I believe . . . the women you see in ads today are as unreal as the ones who used to worry about ring-around-the-collar or wax build-up on their floors.
I believe . . . there is an athlete in all of us the way I believe there's a Betty Crocker in all of us.
I believe . . . if fitness expert Cynthia Kerlick ever tried to engage me in aerobics in the dairy aisle, I would walk quietly but quickly the other way.
I believe . . . I will hate that woman, but not because she is beautiful.
I believe . . . sweat isn't all that sexy, but then, neither are those non-sweating, inflatable dolls posing as the Swedish Bikini Team.
I believe . . . the Taster's Choice woman should dump that smirky neighbor of hers and get a cappuccino machine instead.
I believe . . . that if you could really play basketball in those high-heeled pumps, Michael Jordan would be selling them.
I believe . . . "babe" may indeed be a four-letter word, but aren't some of those running, biking and exercising women in the ad chasing after a bit of babe-dom themselves?
I believe . . . nothing beats a great pair of legs, but picking the right parents rather than the right pantyhose is how you get them. I believe . . . the presidential candidate with the black bra peeking out of her pinstriped suit in the Donna Karan ads could give the current crop of real candidates a run for their money.
I believe . . . that when I'm 70 years old, I'll want to just sit a bit, thank you.
I believe . . . I'd like to slap that mother who tells her young daughter, eating some syrup-doused pancakes, that Mommy didn't keep her figure trim all these years by eating stuff like that.
I believe . . . Revlon's most unforgettable women should forget maybe four of the seven layers of makeup they appear to be wearing.
I believe . . . the Energizer bunny should zap that "feminine product" commercial where the woman says she had to tie her boyfriend's sweater around her waist.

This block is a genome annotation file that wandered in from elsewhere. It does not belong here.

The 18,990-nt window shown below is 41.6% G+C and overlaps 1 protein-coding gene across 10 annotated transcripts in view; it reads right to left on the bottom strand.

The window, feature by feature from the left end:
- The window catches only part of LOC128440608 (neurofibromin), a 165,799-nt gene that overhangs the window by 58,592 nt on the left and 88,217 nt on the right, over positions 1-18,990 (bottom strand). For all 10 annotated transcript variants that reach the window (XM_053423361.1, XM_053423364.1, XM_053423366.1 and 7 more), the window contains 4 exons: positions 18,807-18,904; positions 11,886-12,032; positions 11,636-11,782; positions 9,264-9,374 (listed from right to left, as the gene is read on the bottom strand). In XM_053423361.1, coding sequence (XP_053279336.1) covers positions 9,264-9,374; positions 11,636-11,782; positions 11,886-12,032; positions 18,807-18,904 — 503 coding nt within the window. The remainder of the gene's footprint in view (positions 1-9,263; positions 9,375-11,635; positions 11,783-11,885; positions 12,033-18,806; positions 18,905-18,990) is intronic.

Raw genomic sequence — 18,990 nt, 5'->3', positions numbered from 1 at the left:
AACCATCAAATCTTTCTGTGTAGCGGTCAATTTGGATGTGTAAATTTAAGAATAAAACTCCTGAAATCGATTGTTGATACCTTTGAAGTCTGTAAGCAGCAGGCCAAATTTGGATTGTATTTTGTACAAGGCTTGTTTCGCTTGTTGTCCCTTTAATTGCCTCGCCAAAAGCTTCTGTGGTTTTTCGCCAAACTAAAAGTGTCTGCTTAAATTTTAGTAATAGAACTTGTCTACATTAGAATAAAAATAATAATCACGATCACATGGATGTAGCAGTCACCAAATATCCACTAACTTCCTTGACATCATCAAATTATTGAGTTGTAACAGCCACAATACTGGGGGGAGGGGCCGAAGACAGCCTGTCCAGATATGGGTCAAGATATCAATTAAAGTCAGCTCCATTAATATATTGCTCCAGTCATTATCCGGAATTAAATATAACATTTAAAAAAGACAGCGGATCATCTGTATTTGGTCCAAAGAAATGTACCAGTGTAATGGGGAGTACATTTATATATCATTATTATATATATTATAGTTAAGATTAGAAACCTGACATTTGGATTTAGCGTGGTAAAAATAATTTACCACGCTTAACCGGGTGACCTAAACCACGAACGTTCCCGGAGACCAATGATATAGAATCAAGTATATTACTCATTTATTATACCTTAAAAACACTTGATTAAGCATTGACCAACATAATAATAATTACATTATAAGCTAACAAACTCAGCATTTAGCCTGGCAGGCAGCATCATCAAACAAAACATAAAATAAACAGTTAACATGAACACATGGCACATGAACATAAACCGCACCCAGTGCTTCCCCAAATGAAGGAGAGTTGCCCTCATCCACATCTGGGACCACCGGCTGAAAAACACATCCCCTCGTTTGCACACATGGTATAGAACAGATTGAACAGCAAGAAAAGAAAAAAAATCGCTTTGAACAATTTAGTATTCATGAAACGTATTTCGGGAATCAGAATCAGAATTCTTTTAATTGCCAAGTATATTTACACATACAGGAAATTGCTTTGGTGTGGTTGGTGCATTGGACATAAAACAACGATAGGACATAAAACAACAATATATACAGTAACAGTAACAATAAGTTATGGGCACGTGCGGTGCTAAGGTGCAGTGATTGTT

I believe . . . the woman who says liposuction isn't the answer never had a real reason to ask the question.
I believe . . . all those cigarette ads in women's magazines with hyper-skinny models are almost as bad as those billboard ads with black drinkers that appear only in inner cities.
I believe . . . maybe it is the Maybelline. But then again, maybe not.
I believe . . . I should be embarrassed that I can name more of the reigning supermodels than the reigning leaders of the industrial world.
I believe . . . that woman isn't really so happy that all her husband's doing for her birthday is shampooing her hair.
I believe . . . the calories you eat on vacation do count, but to whom?
I believe . . . I'd get a Thighmaster if I could be sure no one saw me buying or using it.
I believe . . . the new domesticity in the perfume ads is as bogus as the old hedonism of a couple years back.
I believe . . . that the diet plan that gives you a dollar for every pound you lose should threaten to take back a dollar for every one you gain back.
I believe . . . the reason the women in the Victoria's Secret ads never make it out of bed is that their lacy, strap-and-snap lingerie constricts their breathing and makes them woozy.
I believe . . . the thinner the air gets, the sooner you should consider coming back down already.
I believe . . . it's probably just as likely that the right makeup will turn average women into models as the right beer will turn average men into studly babe-magnets.
I believe . . . that Kraft mayonnaise waitress needs to get a life, or at least some Grey Poupon.
I believe . . . high-powered sneakers are used as advertised as often as four-wheel drive vehicles are taken up actual mountain tops or pints of ice cream are eaten in recommended serving sizes.
I believe . . . if life is so short, maybe we shouldn't waste it by playing so hard.
I believe . . . no one really has a dinner party, gets everyone to dress up, has them help out and dance goofily in the kitchen, only to serve spaghetti with sauce from a jar.
I believe . . . those Guess? girls are a bit too Lolita-like for comfort.
I believe . . . those perfumes that stink up magazines lose as many customers as they gain.
I believe . . . there's nothing wrong with the Slim Fast way of life that Mrs. Smith couldn't fix with one of her apple pies.
I believe . . . real mothers and daughters talk about "freshness" as often as fathers and sons talk about cookie recipes.
I believe . . . women need more than a good pair of Reeboks to get to where they need to go.